AAF found that base cost of coverage for its sample woman would not decrease next year in any state. The group previously reported that a 30-year-old single male nonsmoker would see his premiums increase an average of 260 percent between this and next year.
"These numbers … demonstrate just how damaging the ACA's provisions are to the insurance market," Wednesday's analysis stated.
ObamaCare's critics charge that the law would make health insurance premiums too expensive for people on the individual market.
Supporters counter that individual purchasers would be receiving better health coverage and that many would be eligible for federal discounts to make plans more affordable.
It remains to be seen whether younger people will enroll for coverage on the marketplaces, which have been plagued by technical problems since their debut on Oct. 1.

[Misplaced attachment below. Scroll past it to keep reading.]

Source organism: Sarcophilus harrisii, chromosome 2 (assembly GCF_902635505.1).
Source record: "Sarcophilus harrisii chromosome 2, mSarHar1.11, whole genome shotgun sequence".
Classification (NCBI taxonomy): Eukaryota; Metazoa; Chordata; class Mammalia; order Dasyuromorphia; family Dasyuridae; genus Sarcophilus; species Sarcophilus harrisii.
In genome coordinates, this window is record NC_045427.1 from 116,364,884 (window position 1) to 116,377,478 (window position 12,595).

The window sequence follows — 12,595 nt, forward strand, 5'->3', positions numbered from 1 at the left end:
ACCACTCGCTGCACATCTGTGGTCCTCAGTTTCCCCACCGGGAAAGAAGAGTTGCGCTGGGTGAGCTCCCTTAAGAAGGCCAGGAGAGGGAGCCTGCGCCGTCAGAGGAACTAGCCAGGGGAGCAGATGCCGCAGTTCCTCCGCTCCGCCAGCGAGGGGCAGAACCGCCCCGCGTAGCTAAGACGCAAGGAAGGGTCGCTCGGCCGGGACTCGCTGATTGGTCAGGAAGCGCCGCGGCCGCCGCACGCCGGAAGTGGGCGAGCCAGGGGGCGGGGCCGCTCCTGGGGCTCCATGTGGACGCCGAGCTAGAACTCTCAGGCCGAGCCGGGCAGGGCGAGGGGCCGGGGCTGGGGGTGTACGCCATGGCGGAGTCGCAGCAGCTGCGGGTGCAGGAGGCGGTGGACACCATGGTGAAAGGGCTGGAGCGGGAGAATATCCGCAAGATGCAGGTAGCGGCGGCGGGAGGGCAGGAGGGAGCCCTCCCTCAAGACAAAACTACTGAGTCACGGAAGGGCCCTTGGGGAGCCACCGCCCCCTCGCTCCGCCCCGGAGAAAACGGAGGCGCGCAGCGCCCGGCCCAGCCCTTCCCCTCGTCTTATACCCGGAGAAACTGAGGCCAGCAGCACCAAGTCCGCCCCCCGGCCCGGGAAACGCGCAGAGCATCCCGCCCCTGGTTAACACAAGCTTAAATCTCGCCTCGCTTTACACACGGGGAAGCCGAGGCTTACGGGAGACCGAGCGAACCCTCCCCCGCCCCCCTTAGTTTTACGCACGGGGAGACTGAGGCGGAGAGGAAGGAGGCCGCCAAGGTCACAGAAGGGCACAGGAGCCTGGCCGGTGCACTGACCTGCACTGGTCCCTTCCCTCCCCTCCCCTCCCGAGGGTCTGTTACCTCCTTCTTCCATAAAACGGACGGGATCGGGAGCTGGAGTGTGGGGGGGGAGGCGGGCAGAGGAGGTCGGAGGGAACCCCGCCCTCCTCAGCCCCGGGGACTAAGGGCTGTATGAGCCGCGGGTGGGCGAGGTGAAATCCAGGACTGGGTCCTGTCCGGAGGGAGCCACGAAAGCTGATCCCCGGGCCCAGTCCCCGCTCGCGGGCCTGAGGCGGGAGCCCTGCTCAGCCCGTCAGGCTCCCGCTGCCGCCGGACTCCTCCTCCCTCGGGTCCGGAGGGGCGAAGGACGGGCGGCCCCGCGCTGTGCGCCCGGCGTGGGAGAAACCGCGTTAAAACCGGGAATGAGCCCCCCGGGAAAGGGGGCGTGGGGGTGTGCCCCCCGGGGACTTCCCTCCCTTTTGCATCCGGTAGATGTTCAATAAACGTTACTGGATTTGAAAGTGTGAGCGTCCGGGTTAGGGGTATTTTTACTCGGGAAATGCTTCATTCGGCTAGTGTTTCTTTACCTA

The Affordable Care Act requires people to have health insurance starting next year, but the initial penalty starts as low as $95 for people who decline to enroll.
AAF predicted that, regardless of available tax credits, many younger patients would opt to pay the penalty when faced with the overall cost of healthcare coverage on the exchanges.
The states with the highest increases in plan costs for the 30-year-old woman were Vermont, Nevada, Nebraska, Georgia and Kansas, according to the analysis.
—The headline was changed Wednesday night to reflect that the source of the analysis was a conservative think-tank.